By Equal Voice Action
Amid a devastating hurricane season that has wrought widespread damage across the Southern U.S., cities from Houston to Charleston face major rebuilding efforts as they embark on what will be a long-term recovery for the hardest hit communities.
Vital to this effort will be the thousands of construction workers and laborers who will be on the front lines of repairing and rebuilding essential infrastructure, from roads and bridges to schools, factories, business parks, and residential neighborhoods.
Yet, as a new report highlights, construction workers across the Southern U.S. face difficult and frequently unsafe working conditions while often receiving inadequate compensation and limited protections against wage theft and other labor law violations.
Build a Better South: Construction Working Conditions in the U.S. South, a 2017 report released by the Workers Defense Project, Partnership for Working Families, and the University of Illinois at Chicago, draws on the input of more than 1,400 construction workers in six major Southern cities to detail the day-to-day experiences of the hardworking people who are building and maintaining our major metropolitan communities and economic hubs in the South.
In surveys and in-depth interviews, construction workers from Houston to Miami described earning their livelihood in challenging and frequently dangerous conditions, working long hours in hot, humid weather with often limited or no employer-provided safety or skills training, and often without basic safety measures or equipment. As just one example, more than one-third of respondents in some of the hottest climates in the country reported that their employers did not provide drinking water on site, despite legal requirements to do so.
The study found that while nearly 15% of surveyed construction workers had been injured on the job in these types of conditions, only 43% of workers were offered health insurance from their employer, and only 45% had employers with workers’ compensation insurance, leaving them vulnerable to not only injury but financial hardship.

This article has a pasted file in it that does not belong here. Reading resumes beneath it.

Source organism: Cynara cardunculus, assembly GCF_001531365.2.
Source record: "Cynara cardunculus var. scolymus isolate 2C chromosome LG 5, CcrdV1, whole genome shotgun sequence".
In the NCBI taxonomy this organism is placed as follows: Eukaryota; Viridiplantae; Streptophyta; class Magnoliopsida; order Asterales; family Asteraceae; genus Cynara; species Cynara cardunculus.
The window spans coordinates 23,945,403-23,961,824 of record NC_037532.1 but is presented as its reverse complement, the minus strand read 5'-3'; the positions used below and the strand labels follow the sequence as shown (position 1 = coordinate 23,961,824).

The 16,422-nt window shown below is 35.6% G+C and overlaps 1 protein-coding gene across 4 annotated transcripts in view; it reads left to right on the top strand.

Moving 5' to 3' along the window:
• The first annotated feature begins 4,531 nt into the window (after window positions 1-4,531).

Despite their hard work in challenging circumstances, 57% of workers reported earning less than $15 per hour – even though they demonstrated high average levels of experience – and 36% reported difficulty covering rent, food, and other necessities. The study also found labor law violations to be common in the South, with nearly one-third of construction workers improperly classified as independent contractors – thereby restricting their access to full benefits and protections – and more than one in ten workers experiencing wage theft.
As the authors discuss, these and other substandard conditions threaten the viability of blue-collar construction jobs to serve as legitimate “pathways to the middle class,” rather than difficult, dangerous positions that provide neither a living wage nor a career ladder.
Many construction workers are immigrants, including undocumented workers, who have been drawn on to fill labor shortages in the industry, particularly during recent economic booms in Southern cities, as well as in the wake of past natural disasters such as Hurricane Katrina, and they can be particularly vulnerable to exploitation in this industry.
According to the report’s findings, the construction industry has strong potential to provide good jobs to good workers, but currently, four of five of these jobs in the South do not meet basic standards regarding workplace safety, compensation, and training.
Describing the report as a “call to action,” the authors assert: “We can no longer be silent knowing that our homes and commercial centers, our universities, and hospitals, are built by men and women who work long hours but who can barely feed their families, who face dangerous working conditions daily with no recourse or compensation if they are injured, and whose labor rights are too often violated.”
The authors propose four recommendations that policymakers can undertake to improve working conditions for construction workers in the South:
- Guarantee safe working conditions
- Ensure honest pay for honest work
- Create good jobs with a career pathway
- Improve enforcement of existing policies
And they offer three recommendations for leaders in the construction industry to similarly help boost the well-being of workers in their industry:
- Prioritize safety
- Invest in training
- Subcontract for quality
To read the full report, including details regarding these recommendations and specific overviews of construction working conditions in Atlanta, Charlotte, Dallas, Houston, Miami, and Nashville, click here.
Workers Defense Project (WDP) is a membership-based organization that empowers low-income workers to achieve fair employment through education, direct services, organizing and strategic partnerships.
The Partnership for Working Families is a national network of leading regional advocacy organizations who support innovative solutions to our nation’s economic and environmental problems.